What is the lymphatic System? Just like the arterial and venous network, there is another network in the body called the lymphatic network. This network is a part of the body’s immune system. The lymphatic system or network is formed by lymph vessels and lymph nodes. This network is present throughout the entire body carrying a thin clear watery fluid called the lymph. This lymph diffuses out of the capillaries, bathes the entire body structures collecting fluid, waste material, and other things (like viruses and bacteria) that are in the body tissues. Lymph vessels carry lymph fluid to the lymph nodes which are present throughout the body. The lymph nodes work as filters for harmful substances. They contain immune cells that can help fight infection. In the same way cancer cells are also be carried to the lymph nodes where they continue to grow and spread. When there is an infection, chronic infection or cancer in the region that the lymph nodes drain they swell up and get enlarged. In an acute infection the lymph nodes may be painful. As the acute infection subsides the lymph nodes become smaller and may completely resolve. Occasionally they become smaller but may not entirely resolve. In the presence of chronic infection lymph nodes swelling may be persistent. There are several causes for a chronic infection causing enlarged lymph nodes. The lymph nodes also enlarge when there is a cancer in the region. The cancer cells are carried to the lymph nodes whereby they continue to grow and may spread to other lymph nodes in the region. Sometimes, cancer may originate in the lymph nodes itself. Such cancers are called lymphomas. Cervical lymph nodes (Lymph nodes in the neck) There are several groups of lymph nodes in the neck draining particular regions of the head and neck. Depending on the location of the group lymph nodes in the neck, and for a descriptive purpose, the neck has been divided into six levels. Level I: Located just below the jaw the lymph nodes in this region drain the front part of the face, floor of the mouth and front part of the mouth (oral cavity). Level II: The parotid gland, the back part of the nose (nasopharynx) and the back part of the tongue drain into the lymph nodes located in the upper third of the neck. Level III and IV: The middle and lower part of the throat and the larynx (voice box) drain into the middle or lower part of the neck. Level V: Lymph nodes in this region drain the scalp and are involved in chronic infections. Level VI: This level drains the thyroid gland and the oesophagus. Enlarged or swollen lymph nodes in the neck are suggestive of a disease process in the region that drains into the group lymph nodes. If no pathology or disease is detected then it is likely that the disease process arose from the lymph nodes itself. When a patient presents with a lymph node swelling in the neck, the ENT doctor will do the following:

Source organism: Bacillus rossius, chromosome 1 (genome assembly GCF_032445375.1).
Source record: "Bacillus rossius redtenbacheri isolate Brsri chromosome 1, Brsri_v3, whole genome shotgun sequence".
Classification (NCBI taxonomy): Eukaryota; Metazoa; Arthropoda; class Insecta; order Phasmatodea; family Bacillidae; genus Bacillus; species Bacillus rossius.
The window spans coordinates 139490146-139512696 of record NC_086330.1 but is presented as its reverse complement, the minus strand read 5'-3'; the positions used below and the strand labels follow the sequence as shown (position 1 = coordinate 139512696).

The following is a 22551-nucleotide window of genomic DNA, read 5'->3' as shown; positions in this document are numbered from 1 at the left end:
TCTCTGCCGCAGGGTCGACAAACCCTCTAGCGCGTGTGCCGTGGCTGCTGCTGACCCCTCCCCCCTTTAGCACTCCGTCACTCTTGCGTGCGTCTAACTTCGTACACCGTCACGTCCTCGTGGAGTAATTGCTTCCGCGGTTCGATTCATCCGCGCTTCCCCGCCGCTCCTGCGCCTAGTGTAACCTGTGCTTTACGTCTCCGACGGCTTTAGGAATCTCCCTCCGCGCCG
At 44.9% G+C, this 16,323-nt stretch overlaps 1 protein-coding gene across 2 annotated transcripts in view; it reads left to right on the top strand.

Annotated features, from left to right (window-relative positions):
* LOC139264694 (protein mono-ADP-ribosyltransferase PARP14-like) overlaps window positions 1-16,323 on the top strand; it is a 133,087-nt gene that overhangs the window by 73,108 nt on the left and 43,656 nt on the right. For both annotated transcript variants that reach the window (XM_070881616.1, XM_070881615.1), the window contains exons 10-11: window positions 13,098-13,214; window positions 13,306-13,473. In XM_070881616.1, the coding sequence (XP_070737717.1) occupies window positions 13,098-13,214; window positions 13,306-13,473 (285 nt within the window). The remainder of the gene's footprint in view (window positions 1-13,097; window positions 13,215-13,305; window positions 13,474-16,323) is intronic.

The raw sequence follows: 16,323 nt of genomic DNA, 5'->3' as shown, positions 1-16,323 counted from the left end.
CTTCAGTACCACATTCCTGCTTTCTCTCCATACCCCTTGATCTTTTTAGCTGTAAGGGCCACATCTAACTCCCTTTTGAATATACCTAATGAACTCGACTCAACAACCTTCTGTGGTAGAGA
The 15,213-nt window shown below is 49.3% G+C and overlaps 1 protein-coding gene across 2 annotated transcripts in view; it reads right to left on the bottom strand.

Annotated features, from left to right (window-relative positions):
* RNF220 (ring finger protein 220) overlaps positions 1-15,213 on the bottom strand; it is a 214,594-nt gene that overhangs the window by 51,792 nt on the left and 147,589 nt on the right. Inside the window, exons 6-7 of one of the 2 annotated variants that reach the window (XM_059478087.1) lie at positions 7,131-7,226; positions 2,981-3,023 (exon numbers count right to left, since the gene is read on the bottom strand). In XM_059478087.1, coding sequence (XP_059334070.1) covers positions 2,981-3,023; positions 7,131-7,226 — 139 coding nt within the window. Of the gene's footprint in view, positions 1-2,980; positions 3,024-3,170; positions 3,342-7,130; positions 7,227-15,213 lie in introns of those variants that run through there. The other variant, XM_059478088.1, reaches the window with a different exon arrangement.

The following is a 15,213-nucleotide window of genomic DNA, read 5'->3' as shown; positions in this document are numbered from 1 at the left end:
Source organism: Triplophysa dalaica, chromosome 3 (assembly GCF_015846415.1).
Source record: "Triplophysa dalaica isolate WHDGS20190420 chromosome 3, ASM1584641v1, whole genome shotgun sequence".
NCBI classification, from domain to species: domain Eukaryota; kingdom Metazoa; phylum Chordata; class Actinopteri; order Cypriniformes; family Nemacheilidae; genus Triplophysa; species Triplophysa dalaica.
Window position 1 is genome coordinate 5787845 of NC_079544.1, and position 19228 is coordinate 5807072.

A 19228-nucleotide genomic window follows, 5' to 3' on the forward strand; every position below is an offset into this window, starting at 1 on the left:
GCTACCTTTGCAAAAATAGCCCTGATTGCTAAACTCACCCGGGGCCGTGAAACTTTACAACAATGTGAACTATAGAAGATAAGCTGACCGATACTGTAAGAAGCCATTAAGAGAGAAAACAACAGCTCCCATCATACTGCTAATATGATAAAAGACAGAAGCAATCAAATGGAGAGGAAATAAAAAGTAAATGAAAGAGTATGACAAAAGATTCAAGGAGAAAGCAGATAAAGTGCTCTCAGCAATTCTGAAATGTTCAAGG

- A complete comprehensive examination. This will include palpating the neck to assess the size and consistent of the lymph nodes. Painful lymph nodes indicate an infective process though there can be exceptions. Painless, firm and rubbery lymph nodes may be indicative of a cancerous process. Examination will include f the oral cavity, salivary glands, tongue and the tonsils.
- A nasal endoscopy (rigid and/or flexible) will be done to examine the nose, nasopharynx, lower part of the throat back part of the tongue and the larynx.
- Further investigations will depend on the clinical findings and may include a biopsy if a lesion is identified.
- If the no cancer is identified, a fine needle aspiration of the lymph node may be done.
- Imaging studies like a CT scan or the MRI may be necessary.
There are several causes of enlargement of lymph nodes of the neck.
Some of the common causes are:
Acute Tonsillitis / Peritonsillar Abscess
Acute Suppurative Lymphadenitis
Chronic Infection of the lymph Nodes:
Tuberculosis of the lymph nodes
Cat Scratch Fever
Cancer of the throat
Laryngeal Cancers (Voice box)
Cancers of the Lymph Nodes: